Greene is one of the more than 100 women and nonbinary people behind SoManyOfUs.com, which arose July 12 out of conversations among those Ellis had allegedly groomed across two decades. The majority work outside of the comics industry but are aware of the need to create change inside it. “We were all hurt, but what could we do with that pain?” says Sarah Deaton, another of the site’s members. “What did we want to see happen? And one of the things we kept hearing was, ‘I don’t want this to happen to anyone else.’ Everything else just grew from there.”
SoManyOfUs takes a proactive approach to sexual harassment and abuse, pairing personal testimonials and alleged examples of Ellis’ behavior with definitions of tactics and terms like “grooming,” “coercion” and “gaslighting.” As Zoetica Ebb, one of the site’s core editors, puts it, “What we’ve done offers others experiencing systemic abuse a sort of template for coming forward.”
As Hollywood seeks to improve inclusion onscreen and behind the camera, some creators of the comics that might inspire the next blockbuster have opted to leave those publishers. One of those creators is Spike Trotman, who founded the indie publisher Iron Circus Comics, which is finding success outside of the comic book mainstream served by comics shops throughout North America.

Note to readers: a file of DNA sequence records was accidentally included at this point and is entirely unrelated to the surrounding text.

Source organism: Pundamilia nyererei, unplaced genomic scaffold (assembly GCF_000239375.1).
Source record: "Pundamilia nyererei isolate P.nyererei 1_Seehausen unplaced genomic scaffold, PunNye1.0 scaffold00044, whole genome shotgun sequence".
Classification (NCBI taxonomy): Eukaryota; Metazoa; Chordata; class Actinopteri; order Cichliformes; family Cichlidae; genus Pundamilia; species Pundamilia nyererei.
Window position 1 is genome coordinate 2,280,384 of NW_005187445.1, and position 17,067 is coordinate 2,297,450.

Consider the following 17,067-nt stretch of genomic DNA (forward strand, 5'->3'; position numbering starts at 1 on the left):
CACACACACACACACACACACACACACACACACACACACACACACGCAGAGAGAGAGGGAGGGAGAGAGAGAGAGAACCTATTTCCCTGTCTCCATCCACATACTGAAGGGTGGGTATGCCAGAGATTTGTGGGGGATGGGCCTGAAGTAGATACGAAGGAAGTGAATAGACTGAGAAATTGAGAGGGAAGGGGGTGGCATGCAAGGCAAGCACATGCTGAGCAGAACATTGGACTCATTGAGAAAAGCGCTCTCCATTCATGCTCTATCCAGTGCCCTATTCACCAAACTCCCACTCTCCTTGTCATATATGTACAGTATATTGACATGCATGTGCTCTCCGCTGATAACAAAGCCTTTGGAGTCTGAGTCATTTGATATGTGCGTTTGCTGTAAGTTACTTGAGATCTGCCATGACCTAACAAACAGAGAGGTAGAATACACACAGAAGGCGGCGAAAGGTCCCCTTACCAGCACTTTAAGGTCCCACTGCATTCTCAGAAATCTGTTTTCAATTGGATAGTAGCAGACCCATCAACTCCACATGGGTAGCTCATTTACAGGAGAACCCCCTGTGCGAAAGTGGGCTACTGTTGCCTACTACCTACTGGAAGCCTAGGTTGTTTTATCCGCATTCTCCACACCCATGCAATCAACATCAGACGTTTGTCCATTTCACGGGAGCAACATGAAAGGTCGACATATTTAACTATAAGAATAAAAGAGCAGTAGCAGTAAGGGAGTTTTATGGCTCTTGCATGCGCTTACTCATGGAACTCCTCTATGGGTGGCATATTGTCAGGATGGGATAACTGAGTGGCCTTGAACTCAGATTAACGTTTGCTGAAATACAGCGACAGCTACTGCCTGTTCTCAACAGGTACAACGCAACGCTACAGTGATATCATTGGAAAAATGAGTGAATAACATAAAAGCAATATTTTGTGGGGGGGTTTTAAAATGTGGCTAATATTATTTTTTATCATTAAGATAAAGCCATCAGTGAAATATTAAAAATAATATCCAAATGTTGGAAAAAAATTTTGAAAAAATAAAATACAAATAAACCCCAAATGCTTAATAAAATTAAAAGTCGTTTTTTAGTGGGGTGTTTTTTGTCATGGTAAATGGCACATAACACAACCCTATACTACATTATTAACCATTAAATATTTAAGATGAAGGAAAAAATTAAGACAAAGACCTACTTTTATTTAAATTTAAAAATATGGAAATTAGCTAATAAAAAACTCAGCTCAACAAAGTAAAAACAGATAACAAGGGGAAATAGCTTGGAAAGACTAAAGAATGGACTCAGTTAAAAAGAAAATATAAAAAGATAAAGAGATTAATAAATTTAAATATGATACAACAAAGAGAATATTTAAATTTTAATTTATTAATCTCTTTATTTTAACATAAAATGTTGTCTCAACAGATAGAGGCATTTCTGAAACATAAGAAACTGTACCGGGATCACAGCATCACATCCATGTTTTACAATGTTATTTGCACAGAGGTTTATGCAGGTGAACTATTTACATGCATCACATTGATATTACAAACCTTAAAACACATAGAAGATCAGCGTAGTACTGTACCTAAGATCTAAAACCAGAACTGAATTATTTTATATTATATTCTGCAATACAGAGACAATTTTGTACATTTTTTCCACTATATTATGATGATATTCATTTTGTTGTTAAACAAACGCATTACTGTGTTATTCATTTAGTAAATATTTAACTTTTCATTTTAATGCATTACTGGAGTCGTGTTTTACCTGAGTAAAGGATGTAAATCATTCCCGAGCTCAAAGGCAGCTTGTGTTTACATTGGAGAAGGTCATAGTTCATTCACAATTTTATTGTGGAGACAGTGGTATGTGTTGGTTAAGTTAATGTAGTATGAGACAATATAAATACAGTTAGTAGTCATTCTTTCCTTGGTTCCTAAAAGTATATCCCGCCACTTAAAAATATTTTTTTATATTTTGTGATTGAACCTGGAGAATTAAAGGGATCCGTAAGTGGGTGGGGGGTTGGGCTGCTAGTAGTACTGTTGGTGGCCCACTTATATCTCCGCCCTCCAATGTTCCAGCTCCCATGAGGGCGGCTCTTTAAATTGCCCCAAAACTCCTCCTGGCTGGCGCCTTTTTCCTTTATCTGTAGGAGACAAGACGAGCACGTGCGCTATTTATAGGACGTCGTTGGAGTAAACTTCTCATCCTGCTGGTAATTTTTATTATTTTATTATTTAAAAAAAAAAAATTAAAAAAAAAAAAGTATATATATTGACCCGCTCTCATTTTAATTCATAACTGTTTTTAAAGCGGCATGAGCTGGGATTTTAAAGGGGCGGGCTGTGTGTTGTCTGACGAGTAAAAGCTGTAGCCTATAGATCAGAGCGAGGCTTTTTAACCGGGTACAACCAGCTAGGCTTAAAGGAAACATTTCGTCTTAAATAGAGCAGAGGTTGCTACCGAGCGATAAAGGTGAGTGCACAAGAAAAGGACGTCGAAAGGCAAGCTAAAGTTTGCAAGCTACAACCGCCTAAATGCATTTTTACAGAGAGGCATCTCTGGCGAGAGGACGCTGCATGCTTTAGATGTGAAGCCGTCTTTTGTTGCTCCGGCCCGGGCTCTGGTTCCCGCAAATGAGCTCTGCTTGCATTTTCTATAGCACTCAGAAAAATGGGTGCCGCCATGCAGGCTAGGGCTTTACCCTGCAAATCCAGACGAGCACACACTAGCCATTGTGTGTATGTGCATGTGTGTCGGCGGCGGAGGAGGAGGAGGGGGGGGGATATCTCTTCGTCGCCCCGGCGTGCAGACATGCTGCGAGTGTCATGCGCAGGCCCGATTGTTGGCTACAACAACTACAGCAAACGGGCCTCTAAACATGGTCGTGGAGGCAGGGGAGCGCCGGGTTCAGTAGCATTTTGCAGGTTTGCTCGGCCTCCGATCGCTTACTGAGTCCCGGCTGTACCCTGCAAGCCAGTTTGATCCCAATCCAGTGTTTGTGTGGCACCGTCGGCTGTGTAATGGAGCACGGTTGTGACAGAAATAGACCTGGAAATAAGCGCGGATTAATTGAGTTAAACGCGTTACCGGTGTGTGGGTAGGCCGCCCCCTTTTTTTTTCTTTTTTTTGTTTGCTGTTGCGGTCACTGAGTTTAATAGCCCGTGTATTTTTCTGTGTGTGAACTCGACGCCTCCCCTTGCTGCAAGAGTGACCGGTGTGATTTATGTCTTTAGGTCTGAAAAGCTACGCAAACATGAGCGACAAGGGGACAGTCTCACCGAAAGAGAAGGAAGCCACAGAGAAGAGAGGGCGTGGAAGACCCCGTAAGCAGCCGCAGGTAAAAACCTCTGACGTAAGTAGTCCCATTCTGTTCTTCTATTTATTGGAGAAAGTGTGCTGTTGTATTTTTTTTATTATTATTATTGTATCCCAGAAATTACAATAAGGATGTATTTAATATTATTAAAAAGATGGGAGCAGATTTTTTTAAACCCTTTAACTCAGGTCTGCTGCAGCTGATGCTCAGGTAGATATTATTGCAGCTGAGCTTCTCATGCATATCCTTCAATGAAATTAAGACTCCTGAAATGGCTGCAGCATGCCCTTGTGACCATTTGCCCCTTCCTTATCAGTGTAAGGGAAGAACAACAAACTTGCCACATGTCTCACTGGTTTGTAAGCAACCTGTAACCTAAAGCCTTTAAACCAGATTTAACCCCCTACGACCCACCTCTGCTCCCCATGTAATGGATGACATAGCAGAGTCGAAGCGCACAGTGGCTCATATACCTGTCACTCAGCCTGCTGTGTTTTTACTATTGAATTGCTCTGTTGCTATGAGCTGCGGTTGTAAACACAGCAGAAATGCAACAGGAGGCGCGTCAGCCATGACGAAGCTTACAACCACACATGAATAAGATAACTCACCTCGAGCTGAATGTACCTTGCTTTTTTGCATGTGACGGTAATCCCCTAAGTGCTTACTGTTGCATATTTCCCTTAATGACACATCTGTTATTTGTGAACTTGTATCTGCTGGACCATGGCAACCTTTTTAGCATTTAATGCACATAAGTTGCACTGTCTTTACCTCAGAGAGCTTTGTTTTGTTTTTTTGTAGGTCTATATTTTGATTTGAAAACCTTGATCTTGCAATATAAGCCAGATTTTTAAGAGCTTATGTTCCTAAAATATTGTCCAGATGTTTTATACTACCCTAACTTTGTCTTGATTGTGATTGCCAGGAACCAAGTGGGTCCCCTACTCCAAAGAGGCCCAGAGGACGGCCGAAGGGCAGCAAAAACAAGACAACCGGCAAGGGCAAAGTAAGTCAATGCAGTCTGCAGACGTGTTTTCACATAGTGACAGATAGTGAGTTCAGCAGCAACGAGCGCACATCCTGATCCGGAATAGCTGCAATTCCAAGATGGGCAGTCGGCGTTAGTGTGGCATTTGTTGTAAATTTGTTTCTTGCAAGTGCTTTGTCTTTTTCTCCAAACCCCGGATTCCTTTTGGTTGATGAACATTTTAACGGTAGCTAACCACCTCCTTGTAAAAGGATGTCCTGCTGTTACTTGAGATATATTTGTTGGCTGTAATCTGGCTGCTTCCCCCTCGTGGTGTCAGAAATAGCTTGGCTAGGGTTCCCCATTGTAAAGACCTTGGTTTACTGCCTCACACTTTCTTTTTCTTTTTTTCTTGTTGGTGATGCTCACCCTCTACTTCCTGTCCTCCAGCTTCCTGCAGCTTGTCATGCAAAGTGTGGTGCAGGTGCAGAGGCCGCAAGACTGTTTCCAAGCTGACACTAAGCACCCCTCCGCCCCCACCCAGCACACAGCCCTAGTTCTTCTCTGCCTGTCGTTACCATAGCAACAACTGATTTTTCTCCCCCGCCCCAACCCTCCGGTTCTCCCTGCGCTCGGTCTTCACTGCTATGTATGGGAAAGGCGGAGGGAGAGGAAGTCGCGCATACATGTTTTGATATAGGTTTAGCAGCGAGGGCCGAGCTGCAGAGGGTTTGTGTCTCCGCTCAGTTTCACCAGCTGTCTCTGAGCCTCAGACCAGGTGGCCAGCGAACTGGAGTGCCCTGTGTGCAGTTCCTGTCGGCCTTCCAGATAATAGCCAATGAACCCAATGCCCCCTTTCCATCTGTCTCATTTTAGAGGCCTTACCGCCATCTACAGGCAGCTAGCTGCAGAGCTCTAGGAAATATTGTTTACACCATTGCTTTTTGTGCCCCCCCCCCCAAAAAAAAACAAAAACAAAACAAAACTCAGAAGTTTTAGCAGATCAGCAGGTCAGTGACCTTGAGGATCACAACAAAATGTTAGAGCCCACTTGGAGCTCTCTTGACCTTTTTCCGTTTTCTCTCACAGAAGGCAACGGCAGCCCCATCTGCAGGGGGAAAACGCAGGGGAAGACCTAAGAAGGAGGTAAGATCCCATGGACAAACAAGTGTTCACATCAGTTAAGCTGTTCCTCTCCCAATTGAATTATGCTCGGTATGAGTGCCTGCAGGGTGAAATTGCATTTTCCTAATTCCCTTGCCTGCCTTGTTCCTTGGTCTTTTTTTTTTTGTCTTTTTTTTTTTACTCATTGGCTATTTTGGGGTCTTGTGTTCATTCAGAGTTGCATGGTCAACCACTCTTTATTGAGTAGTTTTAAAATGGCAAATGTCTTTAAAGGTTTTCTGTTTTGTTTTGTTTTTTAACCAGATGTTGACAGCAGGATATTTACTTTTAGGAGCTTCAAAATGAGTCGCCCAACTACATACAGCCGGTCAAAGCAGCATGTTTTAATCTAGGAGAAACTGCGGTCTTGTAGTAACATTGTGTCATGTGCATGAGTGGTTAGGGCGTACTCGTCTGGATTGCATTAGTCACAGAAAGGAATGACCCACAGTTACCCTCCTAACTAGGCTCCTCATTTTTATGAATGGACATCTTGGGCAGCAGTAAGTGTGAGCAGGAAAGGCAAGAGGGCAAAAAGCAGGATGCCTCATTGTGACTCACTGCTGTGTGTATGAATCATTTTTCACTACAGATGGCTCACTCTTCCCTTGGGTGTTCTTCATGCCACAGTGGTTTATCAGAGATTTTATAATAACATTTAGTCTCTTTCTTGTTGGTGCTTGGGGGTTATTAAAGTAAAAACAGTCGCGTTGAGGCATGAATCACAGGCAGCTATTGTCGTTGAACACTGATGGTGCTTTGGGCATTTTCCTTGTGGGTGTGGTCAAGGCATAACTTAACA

“Imagine a restaurant. One day, one of the line cooks, in full view of the rest of the kitchen, they spit in someone’s food,” says Trotman. “Yes, you can fire that line cook for spitting in the food. But the fact that they think they can, without consequence, in front of all of these other people, the fact they can commit this grievous, disgusting act in full view of all of their colleagues, means that they’re doing it with the expectation that their colleagues will not say anything.”
Few specifics have been revealed, but publishers are working to create behavior guidelines among editorial employees, with Dark Horse telling THR that it will use a third party to address complaints in addition to bringing in external HR consultants. Despite waiting 15 years, Soma is optimistic about the industry’s future: “Change is coming, and as long as people are vocal about it and actions are put in place, I think there’s a lot of hope.”
This story first appeared in the July 31 issue of The Hollywood Reporter magazine. Click here to subscribe.